Friday, 2 January 2009

Blowing bubbles in Hard Times?

Are we Bishops out to get Gordon Brown? Heck no. All my Lords of Canterbury, York, Winchester, Durham and London meant in what they said at Christmas was exactly what they said. Desperate attempts by the Daily Telegraph to turn their sermons into a party personal campaign are ridiculous. No wonder DT’s readership has dwindled to under half what it used to be.

But what about Gordon Brown and the economy? Like most colleagues in funny hats, I have a great personal respect for the Prime Minister. His words at the Lambeth Conference were brilliant and impassioned, showing deep personal understanding of, familiarity with and commitment to the millennium development goals. They were entirely ignored by the UK flock of Salaried Hacks, who were trying to portray him at the time as all washed up and about to resign. In the flesh, he seemed nothing of the sort, and so it has proved. He wasn’t and he didn’t.

In bigger terms, Labour government since 1997 deserves credit for at least trying to adress many significant issues, often long term problems and trends around which predecessors failed. It’s striven nobly to use the fiscal system and other means to tackle Child Poverty and help pensioners. Having gotten us into the hole in Iraq, it’s trying to dig us out. It’s talked the talk on development, globalization and the environment, and sometimes even walked the walk.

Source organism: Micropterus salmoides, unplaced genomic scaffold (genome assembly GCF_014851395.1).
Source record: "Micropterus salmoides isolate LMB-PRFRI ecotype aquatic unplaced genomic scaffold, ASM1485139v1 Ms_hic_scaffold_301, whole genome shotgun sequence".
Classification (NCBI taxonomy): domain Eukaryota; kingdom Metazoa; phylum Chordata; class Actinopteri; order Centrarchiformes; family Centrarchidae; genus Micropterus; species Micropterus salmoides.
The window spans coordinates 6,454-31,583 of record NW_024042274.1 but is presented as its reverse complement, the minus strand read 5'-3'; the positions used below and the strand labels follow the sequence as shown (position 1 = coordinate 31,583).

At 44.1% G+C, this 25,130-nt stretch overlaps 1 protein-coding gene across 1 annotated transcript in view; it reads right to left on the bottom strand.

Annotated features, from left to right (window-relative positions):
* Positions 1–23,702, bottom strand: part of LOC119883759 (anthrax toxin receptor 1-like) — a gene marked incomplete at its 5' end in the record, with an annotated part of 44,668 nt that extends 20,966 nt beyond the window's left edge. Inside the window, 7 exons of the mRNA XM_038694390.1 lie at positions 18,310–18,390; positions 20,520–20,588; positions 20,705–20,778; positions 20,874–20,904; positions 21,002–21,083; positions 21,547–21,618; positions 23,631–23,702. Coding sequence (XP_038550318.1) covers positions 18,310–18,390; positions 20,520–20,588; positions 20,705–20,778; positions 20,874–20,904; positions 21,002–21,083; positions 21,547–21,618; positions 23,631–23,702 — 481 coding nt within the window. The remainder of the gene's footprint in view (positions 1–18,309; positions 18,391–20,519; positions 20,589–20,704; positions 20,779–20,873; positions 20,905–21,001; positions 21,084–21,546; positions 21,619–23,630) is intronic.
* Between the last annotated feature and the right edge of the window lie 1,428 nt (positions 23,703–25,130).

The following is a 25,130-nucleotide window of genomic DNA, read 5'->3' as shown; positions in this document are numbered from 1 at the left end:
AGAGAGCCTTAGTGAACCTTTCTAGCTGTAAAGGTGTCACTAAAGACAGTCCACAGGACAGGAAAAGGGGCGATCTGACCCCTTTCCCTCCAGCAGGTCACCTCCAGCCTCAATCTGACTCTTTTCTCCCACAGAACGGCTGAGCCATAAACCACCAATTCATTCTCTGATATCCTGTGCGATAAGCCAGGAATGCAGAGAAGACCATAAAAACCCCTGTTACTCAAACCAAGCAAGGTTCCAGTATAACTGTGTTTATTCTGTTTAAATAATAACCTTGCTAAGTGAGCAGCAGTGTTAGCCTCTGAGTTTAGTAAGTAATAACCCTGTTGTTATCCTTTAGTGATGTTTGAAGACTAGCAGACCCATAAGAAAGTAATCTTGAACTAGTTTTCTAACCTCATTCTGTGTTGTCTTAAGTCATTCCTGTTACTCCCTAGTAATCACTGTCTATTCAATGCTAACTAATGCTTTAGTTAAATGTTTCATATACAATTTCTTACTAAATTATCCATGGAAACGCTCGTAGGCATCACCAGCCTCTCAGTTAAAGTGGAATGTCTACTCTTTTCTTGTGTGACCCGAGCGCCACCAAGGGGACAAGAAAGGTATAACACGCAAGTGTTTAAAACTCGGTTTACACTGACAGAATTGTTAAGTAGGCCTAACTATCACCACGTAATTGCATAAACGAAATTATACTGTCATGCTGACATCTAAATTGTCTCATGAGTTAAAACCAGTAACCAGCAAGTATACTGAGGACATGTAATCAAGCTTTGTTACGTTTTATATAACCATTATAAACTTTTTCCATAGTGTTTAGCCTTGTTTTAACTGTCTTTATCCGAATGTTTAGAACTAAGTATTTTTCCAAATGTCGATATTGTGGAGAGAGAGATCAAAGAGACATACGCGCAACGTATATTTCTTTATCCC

At home, HMG has tried to address questions of social cohesion, although some of its initiatives here smack of boy scouts helping old ladies across a road they don’t need or want to cross. Education and, even more, healthcare are areas where it’s poured money in, although there’s still chronic doubt about bangs per buck. On Civil Liberties, the record is dubious, but, in fairness, this area of governance has been a chronic tidal race between ideals and pragmatism for all our rulers these past 500 years. Let’s be kind and draw a tactful veil over transportation and penal policy, both disaster areas. Since the days UK penal policy was transportation, all governments have been clueless about both.